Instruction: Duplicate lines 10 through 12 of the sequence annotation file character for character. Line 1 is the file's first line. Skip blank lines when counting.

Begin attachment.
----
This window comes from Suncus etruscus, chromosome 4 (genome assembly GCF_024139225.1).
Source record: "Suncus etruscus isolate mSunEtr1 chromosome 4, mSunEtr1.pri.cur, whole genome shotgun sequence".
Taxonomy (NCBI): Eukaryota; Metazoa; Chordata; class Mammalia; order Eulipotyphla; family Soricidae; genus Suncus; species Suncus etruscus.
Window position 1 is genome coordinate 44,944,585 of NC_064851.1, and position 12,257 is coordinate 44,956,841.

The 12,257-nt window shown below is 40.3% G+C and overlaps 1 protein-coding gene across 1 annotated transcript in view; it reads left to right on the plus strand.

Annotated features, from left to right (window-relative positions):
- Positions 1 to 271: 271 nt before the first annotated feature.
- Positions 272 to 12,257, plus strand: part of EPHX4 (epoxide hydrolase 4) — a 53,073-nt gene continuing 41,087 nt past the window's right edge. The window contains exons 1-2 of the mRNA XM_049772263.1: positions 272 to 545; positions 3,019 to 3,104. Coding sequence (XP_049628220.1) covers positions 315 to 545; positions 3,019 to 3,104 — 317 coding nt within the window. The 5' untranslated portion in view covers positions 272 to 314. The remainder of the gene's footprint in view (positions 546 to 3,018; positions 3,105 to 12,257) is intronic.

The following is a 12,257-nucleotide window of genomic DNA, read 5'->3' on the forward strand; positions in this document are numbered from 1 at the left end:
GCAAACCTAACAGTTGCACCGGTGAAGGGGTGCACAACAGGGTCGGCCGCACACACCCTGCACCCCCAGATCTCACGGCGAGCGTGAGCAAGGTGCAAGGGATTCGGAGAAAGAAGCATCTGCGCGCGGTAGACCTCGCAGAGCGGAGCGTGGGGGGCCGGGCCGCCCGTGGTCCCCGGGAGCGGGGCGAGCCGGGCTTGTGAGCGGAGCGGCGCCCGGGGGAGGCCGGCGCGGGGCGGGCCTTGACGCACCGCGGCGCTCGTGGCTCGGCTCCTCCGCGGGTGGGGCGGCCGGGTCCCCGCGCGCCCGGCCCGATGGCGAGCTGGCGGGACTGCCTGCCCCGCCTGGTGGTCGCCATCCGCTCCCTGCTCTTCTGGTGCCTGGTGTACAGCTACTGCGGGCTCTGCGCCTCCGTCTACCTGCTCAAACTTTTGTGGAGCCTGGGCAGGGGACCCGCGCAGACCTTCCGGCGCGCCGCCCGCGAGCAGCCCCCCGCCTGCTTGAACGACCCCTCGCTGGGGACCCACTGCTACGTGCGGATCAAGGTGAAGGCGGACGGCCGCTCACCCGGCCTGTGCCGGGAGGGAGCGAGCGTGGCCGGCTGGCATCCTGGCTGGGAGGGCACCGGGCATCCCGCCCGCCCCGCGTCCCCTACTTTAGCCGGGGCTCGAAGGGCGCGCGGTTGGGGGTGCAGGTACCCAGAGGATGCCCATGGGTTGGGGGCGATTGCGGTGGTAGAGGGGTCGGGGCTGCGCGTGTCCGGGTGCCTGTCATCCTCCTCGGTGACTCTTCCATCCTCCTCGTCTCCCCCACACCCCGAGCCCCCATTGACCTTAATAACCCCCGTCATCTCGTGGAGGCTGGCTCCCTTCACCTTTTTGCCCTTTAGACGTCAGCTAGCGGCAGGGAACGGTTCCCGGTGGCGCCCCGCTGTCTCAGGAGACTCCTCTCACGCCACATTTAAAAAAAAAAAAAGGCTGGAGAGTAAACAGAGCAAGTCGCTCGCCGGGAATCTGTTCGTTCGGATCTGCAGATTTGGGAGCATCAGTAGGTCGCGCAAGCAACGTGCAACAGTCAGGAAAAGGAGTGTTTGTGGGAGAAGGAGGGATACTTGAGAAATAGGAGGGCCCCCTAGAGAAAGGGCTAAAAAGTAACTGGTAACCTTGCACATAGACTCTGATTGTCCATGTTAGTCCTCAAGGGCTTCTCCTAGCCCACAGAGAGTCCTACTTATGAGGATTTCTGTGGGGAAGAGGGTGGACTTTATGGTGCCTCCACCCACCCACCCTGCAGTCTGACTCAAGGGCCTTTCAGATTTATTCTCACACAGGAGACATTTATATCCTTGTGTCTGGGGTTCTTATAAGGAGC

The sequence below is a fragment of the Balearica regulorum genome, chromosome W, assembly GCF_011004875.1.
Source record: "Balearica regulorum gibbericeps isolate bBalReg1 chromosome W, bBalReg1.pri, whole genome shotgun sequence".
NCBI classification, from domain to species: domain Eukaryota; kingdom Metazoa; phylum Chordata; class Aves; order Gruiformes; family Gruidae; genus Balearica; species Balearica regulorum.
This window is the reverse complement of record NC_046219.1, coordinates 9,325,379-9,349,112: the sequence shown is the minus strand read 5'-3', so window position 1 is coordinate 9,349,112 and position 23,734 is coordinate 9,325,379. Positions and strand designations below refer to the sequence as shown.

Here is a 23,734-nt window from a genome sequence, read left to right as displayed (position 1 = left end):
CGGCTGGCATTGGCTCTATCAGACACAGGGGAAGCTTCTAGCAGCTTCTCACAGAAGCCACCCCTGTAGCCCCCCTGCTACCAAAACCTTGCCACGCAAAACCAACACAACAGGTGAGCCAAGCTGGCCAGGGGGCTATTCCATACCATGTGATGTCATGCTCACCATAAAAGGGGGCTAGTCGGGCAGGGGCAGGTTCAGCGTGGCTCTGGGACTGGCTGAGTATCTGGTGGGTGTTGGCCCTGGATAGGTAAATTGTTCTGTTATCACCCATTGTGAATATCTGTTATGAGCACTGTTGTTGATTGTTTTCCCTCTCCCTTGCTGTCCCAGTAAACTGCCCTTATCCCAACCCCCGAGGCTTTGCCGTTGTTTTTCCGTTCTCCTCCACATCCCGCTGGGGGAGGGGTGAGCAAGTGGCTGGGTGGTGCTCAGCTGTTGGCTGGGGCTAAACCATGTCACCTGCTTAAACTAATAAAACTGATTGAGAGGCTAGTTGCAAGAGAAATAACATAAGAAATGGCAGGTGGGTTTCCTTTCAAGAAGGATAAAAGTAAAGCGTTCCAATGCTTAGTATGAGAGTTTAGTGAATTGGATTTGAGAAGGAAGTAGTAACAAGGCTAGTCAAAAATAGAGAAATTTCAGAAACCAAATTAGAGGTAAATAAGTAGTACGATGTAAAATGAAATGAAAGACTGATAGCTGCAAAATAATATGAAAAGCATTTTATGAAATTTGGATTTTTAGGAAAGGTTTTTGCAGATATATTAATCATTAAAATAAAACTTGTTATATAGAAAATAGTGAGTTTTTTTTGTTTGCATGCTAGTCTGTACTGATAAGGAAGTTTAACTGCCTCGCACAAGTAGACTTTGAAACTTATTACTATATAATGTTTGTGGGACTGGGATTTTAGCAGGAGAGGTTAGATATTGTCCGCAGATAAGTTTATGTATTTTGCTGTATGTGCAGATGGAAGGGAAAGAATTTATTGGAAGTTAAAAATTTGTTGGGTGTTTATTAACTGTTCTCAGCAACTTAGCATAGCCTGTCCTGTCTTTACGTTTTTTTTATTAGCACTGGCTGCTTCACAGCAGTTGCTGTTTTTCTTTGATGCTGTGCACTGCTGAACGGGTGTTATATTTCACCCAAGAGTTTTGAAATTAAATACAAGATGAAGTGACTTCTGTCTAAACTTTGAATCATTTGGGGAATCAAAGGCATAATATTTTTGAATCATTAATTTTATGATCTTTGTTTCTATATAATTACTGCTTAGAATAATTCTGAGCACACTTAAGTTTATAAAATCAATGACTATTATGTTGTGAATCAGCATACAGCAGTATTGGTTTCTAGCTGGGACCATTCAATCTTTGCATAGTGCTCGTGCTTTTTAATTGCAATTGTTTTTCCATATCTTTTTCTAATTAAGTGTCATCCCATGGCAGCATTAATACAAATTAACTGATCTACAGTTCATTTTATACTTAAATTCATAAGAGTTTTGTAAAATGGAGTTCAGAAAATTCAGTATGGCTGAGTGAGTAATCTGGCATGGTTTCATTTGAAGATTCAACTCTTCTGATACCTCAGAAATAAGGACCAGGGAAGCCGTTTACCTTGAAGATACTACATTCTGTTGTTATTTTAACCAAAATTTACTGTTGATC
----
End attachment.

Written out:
GCAAACCTAACAGTTGCACCGGTGAAGGGGTGCACAACAGGGTCGGCCGCACACACCCTGCACCCCCAGATCTCACGGCGAGCGTGAGCAAGGTGCAAGGGATTCGGAGAAAGAAGCATCTGCGCGCGGTAGACCTCGCAGAGCGGAGCGTGGGGGGCCGGGCCGCCCGTGGTCCCCGGGAGCGGGGCGAGCCGGGCTTGTGAGCGGAGCGGCGCCCGGGGGAGGCCGGCGCGGGGCGGGCCTTGACGCACCGCGGCGCTCGTGGCTCGGCTCCTCCGCGGGTGGGGCGGCCGGGTCCCCGCGCGCCCGGCCCGATGGCGAGCTGGCGGGACTGCCTGCCCCGCCTGGTGGTCGCCATCCGCTCCCTGCTCTTCTGGTGCCTGGTGTACAGCTACTGCGGGCTCTGCGCCTCCGTCTACCTGCTCAAACTTTTGTGGAGCCTGGGCAGGGGACCCGCGCAGACCTTCCGGCGCGCCGCCCGCGAGCAGCCCCCCGCCTGCTTGAACGACCCCTCGCTGGGGACCCACTGCTACGTGCGGATCAAGGTGAAGGCGGACGGCCGCTCACCCGGCCTGTGCCGGGAGGGAGCGAGCGTGGCCGGCTGGCATCCTGGCTGGGAGGGCACCGGGCATCCCGCCCGCCCCGCGTCCCCTACTTTAGCCGGGGCTCGAAGGGCGCGCGGTTGGGGGTGCAGGTACCCAGAGGATGCCCATGGGTTGGGGGCGATTGCGGTGGTAGAGGGGTCGGGGCTGCGCGTGTCCGGGTGCCTGTCATCCTCCTCGGTGACTCTTCCATCCTCCTCGTCTCCCCCACACCCCGAGCCCCCATTGACCTTAATAACCCCCGTCATCTCGTGGAGGCTGGCTCCCTTCACCTTTTTGCCCTTTAGACGTCAGCTAGCGGCAGGGAACGGTTCCCGGTGGCGCCCCGCTGTCTCAGGAGACTCCTCTCACGCCACATTTAAAAAAAAAAAAAGGCTGGAGAGTAAACAGAGCAAGTCGCTCGCCGGGAATCTGTTCGTTCGGATCTGCAGATTTGGGAGCATCAGTAGGTCGCGCAAGCAACGTGCAACAGTCAGGAAAAGGAGTGTTTGTGGGAGAAGGAGGGATACTTGAGAAATAGGAGGGCCCCCTAGAGAAAGGGCTAAAAAGTAACTGGTAACCTTGCACATAGACTCTGATTGTCCATGTTAGTCCTCAAGGGCTTCTCCTAGCCCACAGAGAGTCCTACTTATGAGGATTTCTGTGGGGAAGAGGGTGGACTTTATGGTGCCTCCACCCACCCACCCTGCAGTCTGACTCAAGGGCCTTTCAGATTTATTCTCACACAGGAGACATTTATATCCTTGTGTCTGGGGTTCTTATAAGGAGC

The sequence below is a fragment of the Balearica regulorum genome, chromosome W, assembly GCF_011004875.1.
Source record: "Balearica regulorum gibbericeps isolate bBalReg1 chromosome W, bBalReg1.pri, whole genome shotgun sequence".